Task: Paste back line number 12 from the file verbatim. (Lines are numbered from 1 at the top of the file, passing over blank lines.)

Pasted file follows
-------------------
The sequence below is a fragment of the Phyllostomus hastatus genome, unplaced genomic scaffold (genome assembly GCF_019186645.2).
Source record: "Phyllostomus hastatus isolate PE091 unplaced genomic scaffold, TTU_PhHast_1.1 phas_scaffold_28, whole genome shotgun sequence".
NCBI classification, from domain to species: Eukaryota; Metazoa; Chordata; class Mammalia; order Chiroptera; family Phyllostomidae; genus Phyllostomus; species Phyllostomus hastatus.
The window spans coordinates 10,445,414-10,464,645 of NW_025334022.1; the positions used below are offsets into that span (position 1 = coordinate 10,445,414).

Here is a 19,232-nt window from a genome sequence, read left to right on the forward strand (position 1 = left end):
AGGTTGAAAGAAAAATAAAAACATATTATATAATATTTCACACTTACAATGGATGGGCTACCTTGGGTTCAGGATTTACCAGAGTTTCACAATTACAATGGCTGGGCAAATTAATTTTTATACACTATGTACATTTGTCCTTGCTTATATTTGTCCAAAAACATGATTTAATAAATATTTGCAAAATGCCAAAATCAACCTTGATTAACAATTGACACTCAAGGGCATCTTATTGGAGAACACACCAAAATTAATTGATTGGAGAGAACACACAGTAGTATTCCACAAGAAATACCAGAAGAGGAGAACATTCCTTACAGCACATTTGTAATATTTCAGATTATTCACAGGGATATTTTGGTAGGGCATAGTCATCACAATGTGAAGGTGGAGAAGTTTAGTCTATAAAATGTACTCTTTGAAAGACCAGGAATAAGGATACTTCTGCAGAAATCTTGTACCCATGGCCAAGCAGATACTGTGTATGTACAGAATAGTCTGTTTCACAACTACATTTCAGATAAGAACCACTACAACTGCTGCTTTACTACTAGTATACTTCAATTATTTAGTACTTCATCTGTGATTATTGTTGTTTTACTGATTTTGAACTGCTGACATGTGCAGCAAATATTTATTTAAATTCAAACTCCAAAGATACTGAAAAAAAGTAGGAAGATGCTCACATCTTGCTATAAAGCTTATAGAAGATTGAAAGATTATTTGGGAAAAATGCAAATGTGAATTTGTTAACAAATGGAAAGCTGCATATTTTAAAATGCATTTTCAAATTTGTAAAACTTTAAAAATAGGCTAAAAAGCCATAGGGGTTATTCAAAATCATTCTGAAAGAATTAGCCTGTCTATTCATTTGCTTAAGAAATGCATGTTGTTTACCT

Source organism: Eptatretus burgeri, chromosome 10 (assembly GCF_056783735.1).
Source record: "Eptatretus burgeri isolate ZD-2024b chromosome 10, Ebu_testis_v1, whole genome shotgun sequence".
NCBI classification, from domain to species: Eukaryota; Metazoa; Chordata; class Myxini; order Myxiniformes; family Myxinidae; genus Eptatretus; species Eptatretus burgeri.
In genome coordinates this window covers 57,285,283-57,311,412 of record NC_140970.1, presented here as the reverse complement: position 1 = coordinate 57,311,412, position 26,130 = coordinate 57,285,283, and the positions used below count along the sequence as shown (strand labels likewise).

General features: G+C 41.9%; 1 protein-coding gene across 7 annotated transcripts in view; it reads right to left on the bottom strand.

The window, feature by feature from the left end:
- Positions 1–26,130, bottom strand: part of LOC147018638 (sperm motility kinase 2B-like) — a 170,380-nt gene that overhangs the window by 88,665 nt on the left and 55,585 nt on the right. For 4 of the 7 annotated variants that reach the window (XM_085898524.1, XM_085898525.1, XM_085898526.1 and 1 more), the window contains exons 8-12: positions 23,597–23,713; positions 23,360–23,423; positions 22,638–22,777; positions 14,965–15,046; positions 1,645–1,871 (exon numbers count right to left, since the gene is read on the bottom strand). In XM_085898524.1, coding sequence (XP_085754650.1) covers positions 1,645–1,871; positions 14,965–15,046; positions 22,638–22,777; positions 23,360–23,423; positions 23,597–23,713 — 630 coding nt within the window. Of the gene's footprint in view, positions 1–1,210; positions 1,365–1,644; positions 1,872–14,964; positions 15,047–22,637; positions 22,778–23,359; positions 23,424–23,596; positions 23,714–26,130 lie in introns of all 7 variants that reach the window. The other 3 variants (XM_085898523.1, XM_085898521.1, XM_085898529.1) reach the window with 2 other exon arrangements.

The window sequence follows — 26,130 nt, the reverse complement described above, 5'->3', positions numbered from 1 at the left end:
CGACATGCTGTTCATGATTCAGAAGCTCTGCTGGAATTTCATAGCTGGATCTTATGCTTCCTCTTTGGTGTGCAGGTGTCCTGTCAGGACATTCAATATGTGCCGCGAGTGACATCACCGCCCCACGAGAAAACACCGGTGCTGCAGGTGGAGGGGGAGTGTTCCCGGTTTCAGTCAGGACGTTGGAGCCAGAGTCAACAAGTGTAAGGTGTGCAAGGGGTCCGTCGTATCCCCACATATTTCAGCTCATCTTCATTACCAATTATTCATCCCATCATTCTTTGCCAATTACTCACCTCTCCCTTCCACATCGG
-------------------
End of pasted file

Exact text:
The window, feature by feature from the left end: